…but any casual attitude will eventually make you hate the game you once loved.
You can’t have even one noncompetitive person involved, because sooner or later they’ll spread their influence to your team (or opposing teams), and the game will become worse & worse, sucking any joy out of basketball for a competitive soul like you.
Unpleasant things are like a drop of food coloring splashing into a bowl of water.
They color everything with unpleasantness, even things you once loved.
Which means you either:
A. Want basketball enough to adapt and make non-competitive games enjoyable somehow.
B. Want basketball enough to find or found your own league of competitive games.
C. Don’t really want basketball that badly after all.
And for so many people, the answer is C.
They’re not willing to start their own league. They’re not even willing to find a new one. And they definitely aren’t willing to transform into someone who sees non-competitive people as a fun challenge.
And this brings us to the final detail of this entire exercise.
Once you have your wants, and your unpleasant obstacles, you have to decide which wants you’re truly, really, honestly willing to do the work for.
In our basketball example (for most people), “playing basketball in a league” should never have been on their Really Want list, because they —like most people— aren’t willing to do the work needed to overcome obstacles.
Their real, clear, honest want is more like:
They’d “happily play competitive ‘ball if it landed in their lap, but they’re not gonna lift a finger to make it a reality.”
And they definitely shouldn’t be asking friends to join a league with them.
Now, instead of making your friend join the casual league with you, you don’t waste their time.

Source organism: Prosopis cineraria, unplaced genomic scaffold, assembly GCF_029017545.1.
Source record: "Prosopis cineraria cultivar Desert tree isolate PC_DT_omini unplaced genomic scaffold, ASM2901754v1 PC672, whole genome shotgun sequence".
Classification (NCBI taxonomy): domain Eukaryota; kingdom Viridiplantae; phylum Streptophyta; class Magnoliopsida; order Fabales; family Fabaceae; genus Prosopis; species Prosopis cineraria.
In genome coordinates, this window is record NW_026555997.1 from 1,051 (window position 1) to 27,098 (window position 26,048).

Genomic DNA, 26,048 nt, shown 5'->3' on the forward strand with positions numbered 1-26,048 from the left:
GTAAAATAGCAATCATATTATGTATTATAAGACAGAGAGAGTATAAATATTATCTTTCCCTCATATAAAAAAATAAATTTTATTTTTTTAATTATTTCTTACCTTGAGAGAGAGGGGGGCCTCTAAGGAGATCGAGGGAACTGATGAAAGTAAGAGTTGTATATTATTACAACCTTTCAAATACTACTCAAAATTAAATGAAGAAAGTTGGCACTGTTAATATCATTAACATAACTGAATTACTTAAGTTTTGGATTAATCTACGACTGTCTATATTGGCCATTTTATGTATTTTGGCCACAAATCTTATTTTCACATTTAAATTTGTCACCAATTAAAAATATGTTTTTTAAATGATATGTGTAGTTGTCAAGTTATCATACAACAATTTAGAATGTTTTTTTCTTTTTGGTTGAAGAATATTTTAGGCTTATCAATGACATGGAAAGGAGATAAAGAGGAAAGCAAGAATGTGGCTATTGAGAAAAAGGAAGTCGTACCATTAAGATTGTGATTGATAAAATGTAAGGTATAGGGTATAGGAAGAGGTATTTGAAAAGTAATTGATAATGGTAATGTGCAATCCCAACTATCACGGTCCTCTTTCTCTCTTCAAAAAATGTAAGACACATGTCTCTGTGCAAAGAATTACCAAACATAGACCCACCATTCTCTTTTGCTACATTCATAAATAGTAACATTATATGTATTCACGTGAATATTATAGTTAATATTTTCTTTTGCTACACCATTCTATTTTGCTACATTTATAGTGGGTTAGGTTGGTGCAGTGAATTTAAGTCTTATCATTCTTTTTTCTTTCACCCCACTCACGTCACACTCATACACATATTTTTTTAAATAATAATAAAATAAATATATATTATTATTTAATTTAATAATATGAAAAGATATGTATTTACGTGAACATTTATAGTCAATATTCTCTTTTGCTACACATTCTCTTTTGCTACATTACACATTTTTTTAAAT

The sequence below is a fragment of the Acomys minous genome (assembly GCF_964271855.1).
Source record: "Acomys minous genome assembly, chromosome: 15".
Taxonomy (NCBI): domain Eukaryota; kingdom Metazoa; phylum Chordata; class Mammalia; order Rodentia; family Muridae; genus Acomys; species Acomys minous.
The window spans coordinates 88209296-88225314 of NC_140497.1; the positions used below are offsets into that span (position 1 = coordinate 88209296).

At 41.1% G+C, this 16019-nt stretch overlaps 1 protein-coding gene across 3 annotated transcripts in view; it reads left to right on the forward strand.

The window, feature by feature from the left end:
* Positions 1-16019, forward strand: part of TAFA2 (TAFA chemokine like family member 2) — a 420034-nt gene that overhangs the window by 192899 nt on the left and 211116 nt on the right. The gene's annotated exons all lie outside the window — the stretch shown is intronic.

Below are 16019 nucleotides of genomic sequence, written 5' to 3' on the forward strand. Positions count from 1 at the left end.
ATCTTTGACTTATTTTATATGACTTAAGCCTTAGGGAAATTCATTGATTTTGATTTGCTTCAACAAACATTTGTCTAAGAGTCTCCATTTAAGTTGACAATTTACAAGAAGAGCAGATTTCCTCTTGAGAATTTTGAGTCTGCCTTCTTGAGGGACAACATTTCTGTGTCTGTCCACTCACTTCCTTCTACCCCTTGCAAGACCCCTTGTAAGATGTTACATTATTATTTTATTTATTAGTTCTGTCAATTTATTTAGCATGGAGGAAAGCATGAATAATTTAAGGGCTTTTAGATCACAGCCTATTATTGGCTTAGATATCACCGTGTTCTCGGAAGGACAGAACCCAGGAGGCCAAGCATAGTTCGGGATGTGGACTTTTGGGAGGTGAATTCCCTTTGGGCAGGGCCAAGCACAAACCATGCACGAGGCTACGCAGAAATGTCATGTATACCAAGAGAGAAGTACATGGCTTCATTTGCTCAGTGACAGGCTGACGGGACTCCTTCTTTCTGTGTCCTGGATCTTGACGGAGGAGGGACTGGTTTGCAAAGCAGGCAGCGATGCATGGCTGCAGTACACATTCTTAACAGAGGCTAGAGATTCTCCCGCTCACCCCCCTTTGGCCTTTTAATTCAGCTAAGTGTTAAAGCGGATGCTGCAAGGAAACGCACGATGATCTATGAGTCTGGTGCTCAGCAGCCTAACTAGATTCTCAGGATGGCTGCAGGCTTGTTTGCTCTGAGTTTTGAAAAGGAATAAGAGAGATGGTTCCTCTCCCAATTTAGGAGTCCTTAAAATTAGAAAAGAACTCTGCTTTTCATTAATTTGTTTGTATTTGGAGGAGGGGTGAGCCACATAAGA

Now, instead of hiring a basketball coach to ‘overcome teammates noncompetitive attitudes’, you admit your team just isn’t competitive and you can’t bring your A-Game in that environment.
Now, instead of whining about ‘ball, you admit you don’t want it enough to even bother finding a new league.
Now your true wants are clear.
And you won’t accidentally burden others with any confused wants, things you think you want but really don’t, or things society has tricked you into ‘wanting.’
You can move towards your true wants, and get started on the right foot.
But all this only deals with the X part of the formula.
Like, yes, I really am broke and I truly do want buttloads of money.
OK, great, that brings us to the next exercise.
The Clear Path.
This exercise helps you get clear on the Y & Z necessary to realize your wants.
It works by starting with your desired goal, destination, or result (X), and plotting out a series of steps (Y & Z) towards it, similar to our glass of water example from earlier.
It’s best to write this one down on paper too, but you can get away with it on a PC or phone.
(Again, doing it in your head likely won’t help you get what you want.)
X: “I want to go from 0 to 1000 followers by year end.”
Y & Z: Create 10 nice posts. Comment on 100 targeted accounts daily.
X: “I want a happy, fulfilling relationship with a cute guy.”
Y & Z: Become a stable, attractive mate who others adore. Work on my maturity and intimacy issues. Ensure I’m meeting new people.
X: “I want an empire.”
Y & Z: Make myself clearly valuable. Get massive exposure on my mission. Build rep as a leader. Embed my influence in the culture.
You’ll notice on the last example, the Y & Z are pretty complicated wants in themselves.
Which means you’d need to repeat the Clear Path process, with each step listed as it’s own ‘goal’ (X), and you’d plot a series of sub-steps to reach those as well.
But because each of the steps is a pretty big ‘want’ and takes effort in itself,…
…most people just obsess about the X (“I want an empire.”)
You’ve likely seen it, or even done it yourself (I know I have.)
It’s common for people to obsess over “I want a relationship” (X) instead of obsessing over “making themselves a stable, attractive mate that others adore.” (Y)
They obsess about X because it’s easier than actually plotting a Y & Z course that addresses the complex sub-steps.
But when you’re thirsty, daydreaming about the glass of water is not ‘really’ easy, of even fun. It’s just a hard path to dehydration.
The easiest, and most fun thing to do, is to get up and fucking quench your thirst, no matter what steps are involved.
It’s just that daydreaming about the water takes less effort than actually getting up and moving.
Obsessing over X seems easier than getting down to the business of actually achieving.
So people avoid it.